The Palestinian Authority does not abound with tourists, and the Gaza Strip all the less so. This isn't preventing the Palestinians from building and maintaining museums intended principally for the local population.
Which museums exist on the PA's territory? Quite a few, actually. There are those that touch on the politics like that of the recently opened Yasser Arafat Museum that presents all the stations of the Palestinian leader's life. It includes personal mementos like his famous keffiyeh, eyeglasses and gun that he kept on himself at all times.
Also in Ramallah is the Mahmoud Darwish Museum, dedicated to the Palestinian national poet. North of that city is the largest Palestinian museum that opened last year with an investment of tens of millions of dollars. It can be compared to the Israel Museum, except that the impressive building opened while the museum was still completely devoid of exhibits. This was because, from the Palestinians' perspective, the museum's opening was no less important than its content, which is to present Palestinian history and its sources.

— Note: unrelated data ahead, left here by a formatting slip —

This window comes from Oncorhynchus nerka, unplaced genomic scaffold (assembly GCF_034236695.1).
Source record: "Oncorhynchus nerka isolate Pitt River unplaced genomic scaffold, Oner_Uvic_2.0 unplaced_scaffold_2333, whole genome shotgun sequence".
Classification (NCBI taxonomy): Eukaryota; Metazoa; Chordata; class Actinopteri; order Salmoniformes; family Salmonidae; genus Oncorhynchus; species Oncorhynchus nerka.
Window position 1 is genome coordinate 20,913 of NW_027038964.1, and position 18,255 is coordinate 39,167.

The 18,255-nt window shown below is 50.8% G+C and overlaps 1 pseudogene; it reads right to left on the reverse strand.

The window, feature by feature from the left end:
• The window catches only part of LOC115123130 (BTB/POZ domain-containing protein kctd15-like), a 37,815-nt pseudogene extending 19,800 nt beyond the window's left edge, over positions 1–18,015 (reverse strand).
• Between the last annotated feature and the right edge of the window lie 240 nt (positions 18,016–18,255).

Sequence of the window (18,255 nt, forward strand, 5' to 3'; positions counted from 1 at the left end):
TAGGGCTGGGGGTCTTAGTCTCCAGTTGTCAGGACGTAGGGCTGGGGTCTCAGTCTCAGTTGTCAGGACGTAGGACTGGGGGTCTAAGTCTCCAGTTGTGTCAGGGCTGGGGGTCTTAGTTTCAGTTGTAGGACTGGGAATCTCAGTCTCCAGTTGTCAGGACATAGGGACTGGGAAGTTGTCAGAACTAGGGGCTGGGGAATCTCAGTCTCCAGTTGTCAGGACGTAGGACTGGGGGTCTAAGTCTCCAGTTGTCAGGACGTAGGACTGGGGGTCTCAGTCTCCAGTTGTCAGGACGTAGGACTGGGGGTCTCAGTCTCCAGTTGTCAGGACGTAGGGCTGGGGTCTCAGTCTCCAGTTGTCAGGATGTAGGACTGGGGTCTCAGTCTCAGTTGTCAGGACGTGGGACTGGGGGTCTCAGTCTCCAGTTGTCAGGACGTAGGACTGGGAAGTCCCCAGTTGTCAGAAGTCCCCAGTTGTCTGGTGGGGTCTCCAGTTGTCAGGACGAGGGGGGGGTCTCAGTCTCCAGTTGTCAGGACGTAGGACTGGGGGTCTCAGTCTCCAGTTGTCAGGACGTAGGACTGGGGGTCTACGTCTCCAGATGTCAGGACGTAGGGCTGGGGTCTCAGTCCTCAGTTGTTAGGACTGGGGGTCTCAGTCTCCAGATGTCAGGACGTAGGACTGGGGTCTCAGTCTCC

A tour of the museums in the West Bank also leads to Jericho, the hottest city in the region. It turns out that there are Russian influences, inter alia, due to delegations which came there directly from the cold country. As a result, a Russian museum has opened in the city, located in an archaeological site. Those who enter the gates of the museum feel immediately like they reached Russia because of the building that holds the museum and its treasures.
And how did it come to pass that the Gaza Strip holds a significant archaeological gem that shows spectacular items from seven different historical periods that was opened in the most unexpected place? The explanation is found in the private house of an amateur in the field.